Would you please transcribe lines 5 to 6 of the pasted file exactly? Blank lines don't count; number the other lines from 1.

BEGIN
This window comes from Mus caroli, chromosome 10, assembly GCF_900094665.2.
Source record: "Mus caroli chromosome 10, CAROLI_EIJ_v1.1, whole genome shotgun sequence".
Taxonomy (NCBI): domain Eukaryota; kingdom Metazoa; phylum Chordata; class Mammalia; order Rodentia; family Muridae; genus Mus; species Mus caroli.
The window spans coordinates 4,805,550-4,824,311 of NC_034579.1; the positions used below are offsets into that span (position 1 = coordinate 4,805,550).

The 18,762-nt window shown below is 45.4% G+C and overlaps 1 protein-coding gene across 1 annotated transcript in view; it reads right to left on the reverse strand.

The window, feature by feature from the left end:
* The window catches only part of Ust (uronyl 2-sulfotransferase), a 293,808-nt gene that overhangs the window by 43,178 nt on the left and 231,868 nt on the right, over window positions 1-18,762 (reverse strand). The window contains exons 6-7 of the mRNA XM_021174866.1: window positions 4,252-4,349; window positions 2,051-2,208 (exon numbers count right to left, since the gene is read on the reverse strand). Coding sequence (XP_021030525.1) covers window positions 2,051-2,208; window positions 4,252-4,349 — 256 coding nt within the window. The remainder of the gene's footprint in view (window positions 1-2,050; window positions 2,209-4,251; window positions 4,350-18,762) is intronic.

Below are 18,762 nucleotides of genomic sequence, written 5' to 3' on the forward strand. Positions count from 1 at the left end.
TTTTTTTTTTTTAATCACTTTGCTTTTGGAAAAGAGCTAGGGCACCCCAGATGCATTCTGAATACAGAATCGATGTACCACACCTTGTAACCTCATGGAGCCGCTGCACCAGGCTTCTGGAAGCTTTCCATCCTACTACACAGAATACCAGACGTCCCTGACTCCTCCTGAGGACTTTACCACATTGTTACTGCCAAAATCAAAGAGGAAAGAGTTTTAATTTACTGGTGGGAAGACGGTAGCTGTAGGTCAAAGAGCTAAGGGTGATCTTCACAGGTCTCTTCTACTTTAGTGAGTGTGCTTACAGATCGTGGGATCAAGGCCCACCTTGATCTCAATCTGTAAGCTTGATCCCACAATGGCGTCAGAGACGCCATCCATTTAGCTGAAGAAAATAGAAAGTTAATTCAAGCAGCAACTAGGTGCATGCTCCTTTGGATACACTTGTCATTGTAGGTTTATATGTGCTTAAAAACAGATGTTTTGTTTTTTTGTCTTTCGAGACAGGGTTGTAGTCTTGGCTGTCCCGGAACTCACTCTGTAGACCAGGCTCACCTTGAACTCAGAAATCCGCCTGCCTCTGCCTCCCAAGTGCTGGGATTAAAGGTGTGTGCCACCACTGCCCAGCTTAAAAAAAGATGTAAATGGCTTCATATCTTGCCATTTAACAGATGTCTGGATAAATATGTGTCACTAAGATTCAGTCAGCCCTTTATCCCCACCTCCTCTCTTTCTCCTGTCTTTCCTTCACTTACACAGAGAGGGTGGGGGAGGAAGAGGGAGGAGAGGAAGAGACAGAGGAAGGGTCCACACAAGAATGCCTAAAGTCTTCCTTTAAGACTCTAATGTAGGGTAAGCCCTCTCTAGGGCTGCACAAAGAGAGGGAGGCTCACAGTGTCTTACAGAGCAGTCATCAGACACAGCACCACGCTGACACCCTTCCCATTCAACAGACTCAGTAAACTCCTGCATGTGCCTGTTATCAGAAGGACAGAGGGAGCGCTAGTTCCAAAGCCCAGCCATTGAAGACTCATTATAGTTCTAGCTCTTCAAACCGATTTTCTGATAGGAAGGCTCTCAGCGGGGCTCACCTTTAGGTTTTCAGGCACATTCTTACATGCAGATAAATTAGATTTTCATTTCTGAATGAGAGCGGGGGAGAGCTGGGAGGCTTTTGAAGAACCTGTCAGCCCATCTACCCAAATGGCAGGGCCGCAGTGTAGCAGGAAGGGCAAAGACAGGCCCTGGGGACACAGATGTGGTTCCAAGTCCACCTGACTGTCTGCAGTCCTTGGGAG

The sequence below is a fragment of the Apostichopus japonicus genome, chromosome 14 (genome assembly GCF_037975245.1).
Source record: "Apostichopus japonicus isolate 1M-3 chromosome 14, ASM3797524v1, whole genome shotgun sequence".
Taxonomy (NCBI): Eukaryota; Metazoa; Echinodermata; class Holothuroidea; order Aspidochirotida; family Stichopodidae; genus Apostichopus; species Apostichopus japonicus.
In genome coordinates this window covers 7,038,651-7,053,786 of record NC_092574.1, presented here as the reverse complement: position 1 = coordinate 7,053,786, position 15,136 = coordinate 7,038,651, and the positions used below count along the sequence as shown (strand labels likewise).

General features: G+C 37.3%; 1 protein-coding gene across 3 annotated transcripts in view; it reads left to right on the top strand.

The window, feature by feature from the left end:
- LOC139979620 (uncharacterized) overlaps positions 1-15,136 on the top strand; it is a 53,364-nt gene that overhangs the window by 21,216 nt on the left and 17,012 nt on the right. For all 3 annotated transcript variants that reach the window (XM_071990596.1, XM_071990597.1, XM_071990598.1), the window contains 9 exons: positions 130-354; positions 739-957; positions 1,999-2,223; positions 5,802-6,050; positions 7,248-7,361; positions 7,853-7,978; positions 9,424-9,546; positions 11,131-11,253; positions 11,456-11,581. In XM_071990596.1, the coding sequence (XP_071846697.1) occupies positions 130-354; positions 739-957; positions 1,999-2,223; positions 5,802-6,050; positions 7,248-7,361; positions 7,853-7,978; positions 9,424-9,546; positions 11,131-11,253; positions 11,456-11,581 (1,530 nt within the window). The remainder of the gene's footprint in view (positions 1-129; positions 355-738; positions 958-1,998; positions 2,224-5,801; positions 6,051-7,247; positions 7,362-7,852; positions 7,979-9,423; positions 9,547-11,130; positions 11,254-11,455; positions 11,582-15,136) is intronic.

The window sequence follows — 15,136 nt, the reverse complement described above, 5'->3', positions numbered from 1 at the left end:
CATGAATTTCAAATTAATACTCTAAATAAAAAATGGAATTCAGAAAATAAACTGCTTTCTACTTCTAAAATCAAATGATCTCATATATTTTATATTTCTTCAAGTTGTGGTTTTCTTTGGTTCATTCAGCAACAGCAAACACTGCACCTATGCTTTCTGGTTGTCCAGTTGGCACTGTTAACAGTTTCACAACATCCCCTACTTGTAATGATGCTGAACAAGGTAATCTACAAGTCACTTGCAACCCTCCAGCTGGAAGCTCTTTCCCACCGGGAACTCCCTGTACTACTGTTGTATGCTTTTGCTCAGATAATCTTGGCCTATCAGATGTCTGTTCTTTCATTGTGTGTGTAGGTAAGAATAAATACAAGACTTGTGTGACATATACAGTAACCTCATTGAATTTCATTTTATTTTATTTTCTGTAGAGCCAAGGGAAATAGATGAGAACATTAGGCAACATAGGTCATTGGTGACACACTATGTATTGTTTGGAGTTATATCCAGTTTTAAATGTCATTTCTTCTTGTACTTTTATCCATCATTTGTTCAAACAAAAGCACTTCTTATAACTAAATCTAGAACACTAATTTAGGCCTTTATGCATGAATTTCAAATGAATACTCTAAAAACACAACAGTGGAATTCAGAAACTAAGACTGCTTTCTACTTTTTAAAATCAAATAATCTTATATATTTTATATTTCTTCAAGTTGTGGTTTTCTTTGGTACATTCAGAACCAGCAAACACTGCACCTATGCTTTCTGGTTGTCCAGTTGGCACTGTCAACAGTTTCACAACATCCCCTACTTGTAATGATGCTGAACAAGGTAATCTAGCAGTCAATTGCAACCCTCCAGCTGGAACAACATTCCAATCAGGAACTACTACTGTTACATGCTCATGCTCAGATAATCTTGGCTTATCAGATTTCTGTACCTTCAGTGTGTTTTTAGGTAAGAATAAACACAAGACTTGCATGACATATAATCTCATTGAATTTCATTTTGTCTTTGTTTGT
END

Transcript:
The 18,762-nt window shown below is 45.4% G+C and overlaps 1 protein-coding gene across 1 annotated transcript in view; it reads right to left on the reverse strand.

The window, feature by feature from the left end: